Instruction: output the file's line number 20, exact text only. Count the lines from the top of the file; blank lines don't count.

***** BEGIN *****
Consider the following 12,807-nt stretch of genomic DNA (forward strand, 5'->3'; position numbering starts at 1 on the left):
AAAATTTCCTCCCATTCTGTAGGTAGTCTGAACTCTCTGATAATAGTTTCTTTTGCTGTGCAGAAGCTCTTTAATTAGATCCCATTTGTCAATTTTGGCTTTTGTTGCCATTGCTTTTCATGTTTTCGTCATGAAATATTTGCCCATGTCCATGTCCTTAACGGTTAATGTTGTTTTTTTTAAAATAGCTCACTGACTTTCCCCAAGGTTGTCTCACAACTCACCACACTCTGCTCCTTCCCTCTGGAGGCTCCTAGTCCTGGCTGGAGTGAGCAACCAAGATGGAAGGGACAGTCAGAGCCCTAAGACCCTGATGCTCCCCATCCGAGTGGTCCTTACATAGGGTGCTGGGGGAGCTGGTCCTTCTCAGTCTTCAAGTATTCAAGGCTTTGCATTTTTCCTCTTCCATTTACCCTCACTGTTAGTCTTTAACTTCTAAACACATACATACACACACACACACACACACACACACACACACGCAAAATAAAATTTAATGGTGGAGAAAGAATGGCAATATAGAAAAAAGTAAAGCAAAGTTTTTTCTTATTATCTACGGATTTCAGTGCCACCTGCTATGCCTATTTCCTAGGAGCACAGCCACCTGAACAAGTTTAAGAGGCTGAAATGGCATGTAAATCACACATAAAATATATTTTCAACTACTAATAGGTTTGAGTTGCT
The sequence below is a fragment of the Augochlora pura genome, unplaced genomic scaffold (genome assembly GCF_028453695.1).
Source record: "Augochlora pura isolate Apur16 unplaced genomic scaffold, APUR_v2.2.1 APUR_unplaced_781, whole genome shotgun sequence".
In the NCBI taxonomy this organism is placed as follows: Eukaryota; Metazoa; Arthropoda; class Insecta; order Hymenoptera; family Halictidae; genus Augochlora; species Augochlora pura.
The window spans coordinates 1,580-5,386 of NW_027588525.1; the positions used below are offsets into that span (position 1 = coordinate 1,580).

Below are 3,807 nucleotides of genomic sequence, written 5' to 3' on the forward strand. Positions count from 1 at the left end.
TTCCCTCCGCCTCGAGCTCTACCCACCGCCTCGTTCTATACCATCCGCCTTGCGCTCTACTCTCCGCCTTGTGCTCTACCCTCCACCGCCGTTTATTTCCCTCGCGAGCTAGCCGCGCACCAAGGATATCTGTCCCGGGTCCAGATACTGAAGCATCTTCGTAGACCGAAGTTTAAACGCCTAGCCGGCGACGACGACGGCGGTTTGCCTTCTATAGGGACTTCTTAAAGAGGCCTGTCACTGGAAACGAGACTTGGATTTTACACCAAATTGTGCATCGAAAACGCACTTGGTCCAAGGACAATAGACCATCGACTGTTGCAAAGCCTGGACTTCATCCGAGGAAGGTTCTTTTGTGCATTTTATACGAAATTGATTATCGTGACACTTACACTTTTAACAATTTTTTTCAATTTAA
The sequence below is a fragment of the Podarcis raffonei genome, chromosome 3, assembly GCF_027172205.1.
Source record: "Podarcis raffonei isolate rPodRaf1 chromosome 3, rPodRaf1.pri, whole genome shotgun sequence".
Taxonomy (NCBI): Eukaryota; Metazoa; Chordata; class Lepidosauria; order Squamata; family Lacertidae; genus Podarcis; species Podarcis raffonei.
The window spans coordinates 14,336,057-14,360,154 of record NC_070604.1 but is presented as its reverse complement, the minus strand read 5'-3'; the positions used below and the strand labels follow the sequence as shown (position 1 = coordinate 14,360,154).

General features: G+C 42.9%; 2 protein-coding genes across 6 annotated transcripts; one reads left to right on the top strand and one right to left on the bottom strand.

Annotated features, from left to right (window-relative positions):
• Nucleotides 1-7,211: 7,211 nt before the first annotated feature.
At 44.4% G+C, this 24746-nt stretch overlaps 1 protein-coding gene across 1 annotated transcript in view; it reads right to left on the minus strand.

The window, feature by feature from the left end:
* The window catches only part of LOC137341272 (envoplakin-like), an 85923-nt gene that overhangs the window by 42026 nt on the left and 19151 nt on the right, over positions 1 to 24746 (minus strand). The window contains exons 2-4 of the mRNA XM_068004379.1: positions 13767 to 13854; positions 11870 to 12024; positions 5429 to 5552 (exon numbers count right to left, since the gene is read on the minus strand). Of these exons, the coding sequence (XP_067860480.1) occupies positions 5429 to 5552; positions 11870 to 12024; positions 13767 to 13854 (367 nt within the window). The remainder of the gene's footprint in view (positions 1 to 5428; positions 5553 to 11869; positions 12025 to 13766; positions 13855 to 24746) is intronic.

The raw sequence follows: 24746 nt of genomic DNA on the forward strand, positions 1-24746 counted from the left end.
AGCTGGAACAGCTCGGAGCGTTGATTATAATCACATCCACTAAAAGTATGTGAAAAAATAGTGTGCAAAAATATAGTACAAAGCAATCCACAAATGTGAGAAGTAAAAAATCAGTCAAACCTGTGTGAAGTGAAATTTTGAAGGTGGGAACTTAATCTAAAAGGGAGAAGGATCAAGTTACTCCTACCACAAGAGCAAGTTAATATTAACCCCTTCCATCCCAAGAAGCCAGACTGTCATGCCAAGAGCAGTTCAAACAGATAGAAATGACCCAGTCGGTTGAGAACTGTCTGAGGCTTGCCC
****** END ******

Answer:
AGCTGGAACAGCTCGGAGCGTTGATTATAATCACATCCACTAAAAGTATGTGAAAAAATAGTGTGCAAAAATATAGTACAAAGCAATCCACAAATGTGAGAAGTAAAAAATCAGTCAAACCTGTGTGAAGTGAAATTTTGAAGGTGGGAACTTAATCTAAAAGGGAGAAGGATCAAGTTACTCCTACCACAAGAGCAAGTTAATATTAACCCCTTCCATCCCAAGAAGCCAGACTGTCATGCCAAGAGCAGTTCAAACAGATAGAAATGACCCAGTCGGTTGAGAACTGTCTGAGGCTTGCCC